The 5 best Xbox Series X headsets

Hear better, play better.

Each game title offers a unique graphical and audio experience. While the visuals are the first feature players notice when checking out a new title, soundtracks and voice actors essentially form a game’s soul.

Your enjoyment of a game will significantly decrease if you’re playing on mute, and using the best headsets the money can buy will take your gaming experience on Xbox Series X/S to another level. While a cheap set of earbuds may feel enough, you won’t notice what you’ve been missing until you put on a top-of-the-line gaming headset.

Gaming headsets take pride in their ability to isolate the outside noise. Once the noise isolation gets combined with decent sound drivers, you’ll start feeling like you’re actually inside the game you’re playing. In addition to making your gaming experience more enjoyable, gaming headsets will also increase your chances of winning in competitive titles like Fortnite, Call of Duty, Apex Legends, Rainbow Six Siege, and any other competitive title where hearing well makes a difference.

With a decent gaming headset for your Xbox Series X/S, you’ll have a better understanding of what’s going on around your character while playing. An increased level of awareness will help you make better plays, which can drastically increase your win-rate in your game of choice.

The following headsets feature an excellently balanced sound quality and come with a crisp microphone. Considering communication is key to survival in most online titles, a clear microphone will be essential to both give and receive information from your teammates.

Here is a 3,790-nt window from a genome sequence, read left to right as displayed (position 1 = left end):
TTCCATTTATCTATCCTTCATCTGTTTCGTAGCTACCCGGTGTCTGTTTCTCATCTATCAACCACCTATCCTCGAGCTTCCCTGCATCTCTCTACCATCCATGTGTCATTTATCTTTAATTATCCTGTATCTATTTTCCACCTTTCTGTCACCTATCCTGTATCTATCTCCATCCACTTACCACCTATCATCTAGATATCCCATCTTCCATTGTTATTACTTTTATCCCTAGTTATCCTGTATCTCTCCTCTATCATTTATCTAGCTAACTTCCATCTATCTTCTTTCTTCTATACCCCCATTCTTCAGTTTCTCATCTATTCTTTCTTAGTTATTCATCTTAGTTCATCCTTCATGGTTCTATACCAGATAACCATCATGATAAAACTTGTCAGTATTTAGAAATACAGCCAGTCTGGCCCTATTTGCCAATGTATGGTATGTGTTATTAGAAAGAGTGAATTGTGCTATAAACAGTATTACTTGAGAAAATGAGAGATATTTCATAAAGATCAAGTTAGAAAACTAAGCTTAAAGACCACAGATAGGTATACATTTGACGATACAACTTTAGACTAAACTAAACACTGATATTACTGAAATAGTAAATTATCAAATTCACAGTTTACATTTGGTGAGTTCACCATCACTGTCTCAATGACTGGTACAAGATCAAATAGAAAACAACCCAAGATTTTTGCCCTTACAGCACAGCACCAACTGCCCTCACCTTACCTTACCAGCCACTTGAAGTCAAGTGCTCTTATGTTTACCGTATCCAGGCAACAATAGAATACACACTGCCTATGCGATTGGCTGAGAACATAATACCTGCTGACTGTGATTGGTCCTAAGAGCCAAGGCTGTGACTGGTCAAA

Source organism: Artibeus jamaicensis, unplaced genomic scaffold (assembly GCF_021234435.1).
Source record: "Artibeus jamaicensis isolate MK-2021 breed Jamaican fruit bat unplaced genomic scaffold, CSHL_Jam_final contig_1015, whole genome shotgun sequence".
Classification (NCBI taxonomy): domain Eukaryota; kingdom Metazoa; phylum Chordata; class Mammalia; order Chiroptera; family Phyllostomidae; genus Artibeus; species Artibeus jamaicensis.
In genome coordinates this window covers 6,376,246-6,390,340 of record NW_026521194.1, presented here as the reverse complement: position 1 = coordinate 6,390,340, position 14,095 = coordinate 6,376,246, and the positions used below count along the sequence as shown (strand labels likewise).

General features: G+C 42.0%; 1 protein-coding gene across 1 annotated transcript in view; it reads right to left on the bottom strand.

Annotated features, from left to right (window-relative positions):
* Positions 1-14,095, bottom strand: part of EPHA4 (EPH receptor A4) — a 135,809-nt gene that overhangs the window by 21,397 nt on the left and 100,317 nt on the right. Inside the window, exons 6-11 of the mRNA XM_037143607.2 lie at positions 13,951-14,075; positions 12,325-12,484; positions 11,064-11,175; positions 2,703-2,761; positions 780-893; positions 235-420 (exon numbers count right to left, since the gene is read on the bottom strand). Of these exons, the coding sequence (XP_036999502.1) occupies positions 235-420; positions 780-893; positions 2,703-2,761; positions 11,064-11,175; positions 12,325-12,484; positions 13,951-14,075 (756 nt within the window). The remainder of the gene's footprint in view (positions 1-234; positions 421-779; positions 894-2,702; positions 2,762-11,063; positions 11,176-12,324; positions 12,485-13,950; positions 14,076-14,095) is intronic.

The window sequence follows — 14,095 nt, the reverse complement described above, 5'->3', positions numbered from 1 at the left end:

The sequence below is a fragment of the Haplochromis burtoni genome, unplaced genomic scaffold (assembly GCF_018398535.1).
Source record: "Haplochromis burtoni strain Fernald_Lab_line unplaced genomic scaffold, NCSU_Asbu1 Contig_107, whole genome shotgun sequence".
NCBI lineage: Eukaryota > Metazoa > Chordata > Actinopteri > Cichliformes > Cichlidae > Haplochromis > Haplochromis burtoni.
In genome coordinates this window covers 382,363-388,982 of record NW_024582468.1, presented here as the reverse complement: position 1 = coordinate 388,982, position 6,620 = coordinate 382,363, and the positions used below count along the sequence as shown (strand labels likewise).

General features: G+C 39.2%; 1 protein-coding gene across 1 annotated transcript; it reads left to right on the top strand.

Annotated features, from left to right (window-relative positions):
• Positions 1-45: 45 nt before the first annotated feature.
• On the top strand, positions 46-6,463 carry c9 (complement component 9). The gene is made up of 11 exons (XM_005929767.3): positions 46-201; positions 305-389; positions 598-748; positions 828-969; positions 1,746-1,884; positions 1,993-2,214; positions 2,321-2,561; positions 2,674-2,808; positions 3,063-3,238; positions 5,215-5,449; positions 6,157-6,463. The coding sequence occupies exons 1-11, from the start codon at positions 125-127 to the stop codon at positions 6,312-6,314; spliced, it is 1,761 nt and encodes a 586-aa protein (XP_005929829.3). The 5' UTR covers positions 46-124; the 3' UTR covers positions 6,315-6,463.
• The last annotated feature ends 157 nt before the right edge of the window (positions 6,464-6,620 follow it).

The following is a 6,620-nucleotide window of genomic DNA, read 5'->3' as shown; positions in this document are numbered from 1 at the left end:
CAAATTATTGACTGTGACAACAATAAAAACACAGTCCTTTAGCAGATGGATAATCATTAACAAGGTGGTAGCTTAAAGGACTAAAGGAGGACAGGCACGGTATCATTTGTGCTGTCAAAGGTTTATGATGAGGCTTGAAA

Here are the best headsets for Xbox Series X/S that will help you stand out from the rest of the leaderboards.

SteelSeries Arctis 9X

If you’re looking to get a wireless headset for your Xbox Series X or S, you can never go wrong with Xbox-certified ones. Most wireless headsets require you to plug in a chunky transmitter into your console while Xbox-certified headsets out-class them with their seamless connectivity.

The SteelSeries Arctis 9X has an outstanding out-of-the-box sound profile. Even though it only has 40mm drivers, the sound quality is top-notch, and the advertised 20+ hours of battery life is long enough to withstand a couple of gaming sessions. It’s impossible to be disappointed with the overall sound quality Arctis 9X offers while gaming, but you may need to resort to a more audiophile-grade headset for listening to music and watching content since there will be a noticeable difference. Gaming headsets are usually designed to make quieter noises louder, so they tend not to be the best candidates for consuming content.

The headset also boasts a noise-canceling microphone. The microphone is relatively successful at blocking background noises, making your voice clearer in parties and online lobbies. The microphone isn’t removable, but it’s completely retractable, meaning it won’t stand in your way if you’d like to pack or use your Arctis 9X as your daily driver.

Another aspect that makes the Arctis 9X great is its compatibility with other devices. The headset can connect to phones, tablets, and laptops via Bluetooth, and you can even plug it into devices via a 3.5mm connection. Doing so will make some of its wireless-only features impossible to use, but it’ll always be a nice feature to have if you ever forget to charge your headset.

Astro A40 TR + MixAmp

Modern wireless headsets are almost as good as their wired counterparts. Though it’s impossible to notice it, there will always be a slight delay, even if it’s for a fraction of a second. Even though you won’t be able to tell the difference in 99.99 percent of the case, some gamers find it comforting to know that they’ll always have an input lag-less experience no matter the game they’re playing.

The Astro A40 TR is a decent headset by itself, but the addition of a MixAmp will allow you to get creative with your sound settings. The headset’s default sound profile is slightly bass-heavy, which is decent for capturing the epic environmental effects of any game. It may not be everyone’s cup of tea, however, and the MixAmp will let you explore what works for you and the game you’re playing.